Extra information provided by the programmer

In the AppLeS (application-level scheduling) project [3], the programmer provides information about the application that she wishes to execute on a distributed system. She must indicate for instance whether the application is more communication oriented or computation-oriented or balanced, the type of communication (e.g., multicast or point-to-point), and the number of floating-point operations (in millions) performed on each data structure. Using this information, a scheduling program produces a schedule expected to lead to the best performance for the application. This method can yield acceptable predictions only if the programmer is both willing and able to provide the required characteristics of the program. Discussions with software performance experts led us to think this is rarely the case.

Combined node-program characterization

Saavedra-Barrera and colleagues [14] attempted to predict the execution time of a given program on various computers. To describe a specific computer, they used a vector to indicate the CPU time needed to execute 102 well-defined FORTRAN operations. In addition, they provided a means to analyze a FORTRAN program, reducing it to the set of well-defined operations. The program execution time can then be predicted by combining the computer model with the program model. The approach yielded good results for predicting the CPU time needed to execute one specific run of a program on different computer nodes. These results encouraged us to model platforms separately from applications; however, we need to capture multiple execution paths through each application, rather than a single path. We are pursuing a separate thread of research, discussed under future work, which aims to apply insights from Saavedra-Barrera to the active-network environment.

Use acyclic path models

To measure, explain, or improve program performance, a common technique is to collect profile information summarizing how many times each instruction was executed during a run. Compact and inexpensive to collect, this information can be used to identify frequently executed code portions. Unfortunately, such profiles provide no detail on the dynamic behavior of the program (for instance, these techniques do not capture and report iterations). To solve this problem a detailed execution trace must be produced, listing all instructions as they are executed. But as program runs become longer, the trace becomes larger and more difficult to manipulate. Ball and Larus [2] propose an intermediate solution: to list only loop-free paths, along with their number of occurrences. Among other things, the authors demonstrate how the use of these acyclic paths can improve the performance of branch predictors. We might be able to exploit such algorithms to efficiently capture looping behaviors; however, to collect acyclic path information we would need to instrument the program code for each application to be modeled. Given the variety of execution environments and active applications being devised by researchers, we decided to first evaluate some simpler approaches.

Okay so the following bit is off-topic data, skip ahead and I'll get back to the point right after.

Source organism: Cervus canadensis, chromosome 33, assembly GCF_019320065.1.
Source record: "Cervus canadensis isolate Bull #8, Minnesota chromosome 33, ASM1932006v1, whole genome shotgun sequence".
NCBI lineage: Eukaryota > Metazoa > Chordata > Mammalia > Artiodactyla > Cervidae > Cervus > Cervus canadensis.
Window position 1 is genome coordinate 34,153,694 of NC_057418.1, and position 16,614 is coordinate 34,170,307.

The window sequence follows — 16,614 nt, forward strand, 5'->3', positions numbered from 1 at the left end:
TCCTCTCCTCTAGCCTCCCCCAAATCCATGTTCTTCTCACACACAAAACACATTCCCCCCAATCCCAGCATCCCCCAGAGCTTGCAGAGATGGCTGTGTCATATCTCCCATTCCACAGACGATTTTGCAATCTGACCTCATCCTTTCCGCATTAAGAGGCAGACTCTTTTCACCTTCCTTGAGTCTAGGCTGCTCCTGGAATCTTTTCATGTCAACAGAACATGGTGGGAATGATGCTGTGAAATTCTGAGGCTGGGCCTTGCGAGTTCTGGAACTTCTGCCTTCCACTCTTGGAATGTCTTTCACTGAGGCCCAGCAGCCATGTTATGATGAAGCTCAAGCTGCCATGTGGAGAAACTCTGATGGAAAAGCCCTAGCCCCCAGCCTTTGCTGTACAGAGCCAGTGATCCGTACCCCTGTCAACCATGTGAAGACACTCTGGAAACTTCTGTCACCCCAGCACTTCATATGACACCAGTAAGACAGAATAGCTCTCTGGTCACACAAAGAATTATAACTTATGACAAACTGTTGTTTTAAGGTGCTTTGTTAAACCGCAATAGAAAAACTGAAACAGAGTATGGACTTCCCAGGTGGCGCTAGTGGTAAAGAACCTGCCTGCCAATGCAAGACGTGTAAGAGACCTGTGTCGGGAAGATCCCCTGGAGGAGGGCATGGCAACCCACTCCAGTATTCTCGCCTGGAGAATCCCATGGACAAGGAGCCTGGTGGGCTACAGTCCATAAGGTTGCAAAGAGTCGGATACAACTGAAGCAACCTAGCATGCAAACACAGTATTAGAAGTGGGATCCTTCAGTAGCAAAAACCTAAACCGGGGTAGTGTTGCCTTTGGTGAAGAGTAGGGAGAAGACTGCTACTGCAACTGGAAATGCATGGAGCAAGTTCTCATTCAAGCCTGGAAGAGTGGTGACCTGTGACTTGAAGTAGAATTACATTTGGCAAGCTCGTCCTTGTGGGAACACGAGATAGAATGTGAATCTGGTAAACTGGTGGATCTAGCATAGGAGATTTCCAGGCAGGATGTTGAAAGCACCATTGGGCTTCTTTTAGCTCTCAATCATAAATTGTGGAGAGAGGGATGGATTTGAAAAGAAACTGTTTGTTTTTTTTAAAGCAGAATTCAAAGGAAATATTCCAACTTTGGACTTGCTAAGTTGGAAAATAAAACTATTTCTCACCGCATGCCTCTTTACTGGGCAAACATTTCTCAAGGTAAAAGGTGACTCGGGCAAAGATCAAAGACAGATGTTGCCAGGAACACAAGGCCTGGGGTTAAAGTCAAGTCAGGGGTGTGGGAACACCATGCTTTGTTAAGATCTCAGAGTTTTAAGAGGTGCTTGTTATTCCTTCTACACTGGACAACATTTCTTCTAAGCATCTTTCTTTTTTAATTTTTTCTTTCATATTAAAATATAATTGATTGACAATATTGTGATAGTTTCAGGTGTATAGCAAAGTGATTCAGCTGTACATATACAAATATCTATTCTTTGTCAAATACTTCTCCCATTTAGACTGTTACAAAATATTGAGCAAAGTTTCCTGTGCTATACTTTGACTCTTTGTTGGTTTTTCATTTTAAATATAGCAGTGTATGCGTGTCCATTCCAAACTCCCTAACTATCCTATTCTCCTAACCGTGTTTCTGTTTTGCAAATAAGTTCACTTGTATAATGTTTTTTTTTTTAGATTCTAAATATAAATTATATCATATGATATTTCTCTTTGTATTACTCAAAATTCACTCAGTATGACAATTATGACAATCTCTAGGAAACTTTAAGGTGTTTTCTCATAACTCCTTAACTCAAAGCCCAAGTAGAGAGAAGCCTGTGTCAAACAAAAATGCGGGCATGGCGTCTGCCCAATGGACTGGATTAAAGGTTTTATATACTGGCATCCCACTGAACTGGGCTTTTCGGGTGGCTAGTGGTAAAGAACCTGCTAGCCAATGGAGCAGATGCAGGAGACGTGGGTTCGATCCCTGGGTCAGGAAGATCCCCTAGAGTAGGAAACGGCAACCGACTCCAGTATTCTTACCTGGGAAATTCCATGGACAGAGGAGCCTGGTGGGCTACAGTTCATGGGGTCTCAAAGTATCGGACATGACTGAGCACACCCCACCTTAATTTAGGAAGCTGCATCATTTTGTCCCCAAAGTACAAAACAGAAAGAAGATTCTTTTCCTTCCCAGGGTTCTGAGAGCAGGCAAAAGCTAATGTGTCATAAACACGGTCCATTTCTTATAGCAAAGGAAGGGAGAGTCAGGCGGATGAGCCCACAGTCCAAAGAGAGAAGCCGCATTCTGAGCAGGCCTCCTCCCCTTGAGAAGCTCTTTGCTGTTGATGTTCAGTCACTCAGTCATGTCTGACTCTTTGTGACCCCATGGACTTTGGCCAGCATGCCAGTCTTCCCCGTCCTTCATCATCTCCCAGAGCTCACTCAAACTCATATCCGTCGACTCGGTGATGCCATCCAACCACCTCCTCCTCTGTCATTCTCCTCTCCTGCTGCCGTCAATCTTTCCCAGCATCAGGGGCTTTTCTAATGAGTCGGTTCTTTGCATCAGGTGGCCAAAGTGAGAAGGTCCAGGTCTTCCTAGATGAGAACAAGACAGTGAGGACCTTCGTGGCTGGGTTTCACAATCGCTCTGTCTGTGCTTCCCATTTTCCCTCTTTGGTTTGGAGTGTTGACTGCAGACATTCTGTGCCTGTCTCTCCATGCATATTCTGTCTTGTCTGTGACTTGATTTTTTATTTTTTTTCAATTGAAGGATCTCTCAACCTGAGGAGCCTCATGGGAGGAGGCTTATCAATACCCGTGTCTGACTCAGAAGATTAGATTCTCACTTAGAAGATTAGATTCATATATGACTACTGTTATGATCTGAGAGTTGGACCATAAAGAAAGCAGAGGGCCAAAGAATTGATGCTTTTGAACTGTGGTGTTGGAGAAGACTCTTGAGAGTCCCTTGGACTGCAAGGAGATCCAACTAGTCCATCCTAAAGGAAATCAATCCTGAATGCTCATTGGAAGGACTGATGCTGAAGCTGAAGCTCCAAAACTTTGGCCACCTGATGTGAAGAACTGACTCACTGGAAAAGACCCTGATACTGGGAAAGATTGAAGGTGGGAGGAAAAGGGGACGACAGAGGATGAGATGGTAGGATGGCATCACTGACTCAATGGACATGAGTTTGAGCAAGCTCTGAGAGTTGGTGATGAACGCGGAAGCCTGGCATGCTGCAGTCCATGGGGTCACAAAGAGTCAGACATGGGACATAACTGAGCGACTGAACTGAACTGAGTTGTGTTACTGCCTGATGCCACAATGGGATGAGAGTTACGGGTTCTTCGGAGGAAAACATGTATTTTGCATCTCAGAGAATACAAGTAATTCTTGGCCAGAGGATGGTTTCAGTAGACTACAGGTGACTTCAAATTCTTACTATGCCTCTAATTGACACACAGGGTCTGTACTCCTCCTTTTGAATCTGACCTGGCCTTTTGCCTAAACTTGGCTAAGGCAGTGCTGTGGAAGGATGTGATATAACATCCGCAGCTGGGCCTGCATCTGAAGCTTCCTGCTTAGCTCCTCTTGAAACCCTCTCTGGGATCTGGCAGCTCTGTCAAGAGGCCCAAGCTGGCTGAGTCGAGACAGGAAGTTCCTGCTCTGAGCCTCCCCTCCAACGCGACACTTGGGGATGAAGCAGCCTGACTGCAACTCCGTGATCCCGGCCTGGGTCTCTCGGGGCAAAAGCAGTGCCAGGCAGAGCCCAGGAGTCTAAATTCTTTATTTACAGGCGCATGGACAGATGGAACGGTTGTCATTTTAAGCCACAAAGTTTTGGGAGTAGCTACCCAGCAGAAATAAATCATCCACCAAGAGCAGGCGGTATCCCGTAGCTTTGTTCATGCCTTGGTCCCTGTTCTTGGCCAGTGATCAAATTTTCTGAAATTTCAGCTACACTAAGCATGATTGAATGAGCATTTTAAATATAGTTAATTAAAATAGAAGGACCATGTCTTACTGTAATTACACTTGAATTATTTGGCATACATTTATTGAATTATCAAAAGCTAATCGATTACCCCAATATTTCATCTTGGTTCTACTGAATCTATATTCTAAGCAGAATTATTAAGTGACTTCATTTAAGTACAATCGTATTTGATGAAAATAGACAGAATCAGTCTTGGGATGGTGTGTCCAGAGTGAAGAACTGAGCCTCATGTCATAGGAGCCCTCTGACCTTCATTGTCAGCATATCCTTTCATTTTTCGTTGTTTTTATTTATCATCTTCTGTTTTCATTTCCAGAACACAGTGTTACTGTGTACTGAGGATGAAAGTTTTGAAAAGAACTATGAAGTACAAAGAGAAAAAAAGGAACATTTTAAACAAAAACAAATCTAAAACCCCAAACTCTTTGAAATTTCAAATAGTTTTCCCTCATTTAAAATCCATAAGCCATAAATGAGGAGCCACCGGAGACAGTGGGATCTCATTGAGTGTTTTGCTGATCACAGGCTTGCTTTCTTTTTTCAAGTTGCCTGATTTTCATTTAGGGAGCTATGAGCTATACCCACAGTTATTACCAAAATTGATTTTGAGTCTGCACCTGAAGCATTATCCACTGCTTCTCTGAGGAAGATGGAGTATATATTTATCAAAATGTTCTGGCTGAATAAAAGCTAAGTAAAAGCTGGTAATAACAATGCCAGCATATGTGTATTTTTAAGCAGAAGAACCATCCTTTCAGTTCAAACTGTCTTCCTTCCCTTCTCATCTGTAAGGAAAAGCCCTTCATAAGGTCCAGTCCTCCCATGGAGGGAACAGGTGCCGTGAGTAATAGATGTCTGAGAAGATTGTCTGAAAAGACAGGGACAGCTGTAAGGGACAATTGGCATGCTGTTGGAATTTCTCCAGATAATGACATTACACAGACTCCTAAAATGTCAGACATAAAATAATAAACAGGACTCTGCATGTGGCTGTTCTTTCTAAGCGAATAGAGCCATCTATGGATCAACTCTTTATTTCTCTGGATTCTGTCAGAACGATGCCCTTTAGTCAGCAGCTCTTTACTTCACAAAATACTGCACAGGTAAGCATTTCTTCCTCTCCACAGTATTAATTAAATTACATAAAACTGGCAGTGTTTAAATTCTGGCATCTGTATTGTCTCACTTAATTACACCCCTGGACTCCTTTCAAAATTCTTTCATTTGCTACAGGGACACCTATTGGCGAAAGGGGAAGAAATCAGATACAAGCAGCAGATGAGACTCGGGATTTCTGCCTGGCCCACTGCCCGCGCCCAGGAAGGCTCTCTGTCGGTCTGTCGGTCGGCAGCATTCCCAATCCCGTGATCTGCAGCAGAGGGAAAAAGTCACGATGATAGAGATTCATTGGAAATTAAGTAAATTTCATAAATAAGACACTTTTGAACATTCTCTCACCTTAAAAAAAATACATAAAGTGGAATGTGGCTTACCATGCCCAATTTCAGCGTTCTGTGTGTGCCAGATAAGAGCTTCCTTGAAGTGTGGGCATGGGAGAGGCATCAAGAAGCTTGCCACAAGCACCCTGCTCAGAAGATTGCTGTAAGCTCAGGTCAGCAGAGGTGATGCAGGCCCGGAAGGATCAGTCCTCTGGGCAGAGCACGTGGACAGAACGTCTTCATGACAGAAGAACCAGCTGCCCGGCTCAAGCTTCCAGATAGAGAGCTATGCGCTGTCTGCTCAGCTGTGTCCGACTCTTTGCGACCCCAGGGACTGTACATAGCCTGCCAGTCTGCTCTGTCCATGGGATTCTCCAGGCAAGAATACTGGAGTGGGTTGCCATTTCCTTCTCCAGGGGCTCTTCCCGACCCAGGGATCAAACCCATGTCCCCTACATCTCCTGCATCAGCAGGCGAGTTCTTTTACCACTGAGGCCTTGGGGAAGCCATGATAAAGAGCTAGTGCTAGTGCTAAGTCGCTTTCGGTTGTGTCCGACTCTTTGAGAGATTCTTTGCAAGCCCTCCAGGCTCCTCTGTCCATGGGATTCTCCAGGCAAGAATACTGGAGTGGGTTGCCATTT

3 CPU control and demand prediction models

Any effective model of CPU demand by a mobile program, which we call an active-application model, seems likely to require delineating the processing paths through the program in terms of elements of a platform independent abstraction that the program will invoke on every node. We refer to such platform-independent abstractions as node models. In the context of active networks, two types of node model seem feasible: (1) white-box models and (2) black-box models. White-box models specify the functions offered to active applications by a specific execution environment. Blackbox models specify the system calls offered to execution environments by a standard node operating system interface. While we are investigating both approaches, in this paper we focus mainly on a white-box model because, if successful, such models can be developed for each execution environment that a node intends to support. In addition to seeking techniques to improve black-box models, we have begun to investigate whitebox models as an alternative approach. In our conception, white-box models represent the processing logic within an active application as it invokes services offered by an execution environment.

3.1 Proposed approach and significance

Now, we illustrate how our CPU demand models can be used in two sample applications. In one application, we decide when to terminate an active packet based on its consumption of CPU time. In a second application, we predict the CPU demand for nodes in an active network. In both applications, we compare results obtained using our white-box models (without considering the system calls) against results obtained using CPU control and estimation techniques typically available in execution environments. As active packets traverse a series of nodes along a path from source to destination, each active node will wish to enforce CPU usage limits on each packet. This permits a node to protect itself from malicious or erroneously programmed active packets.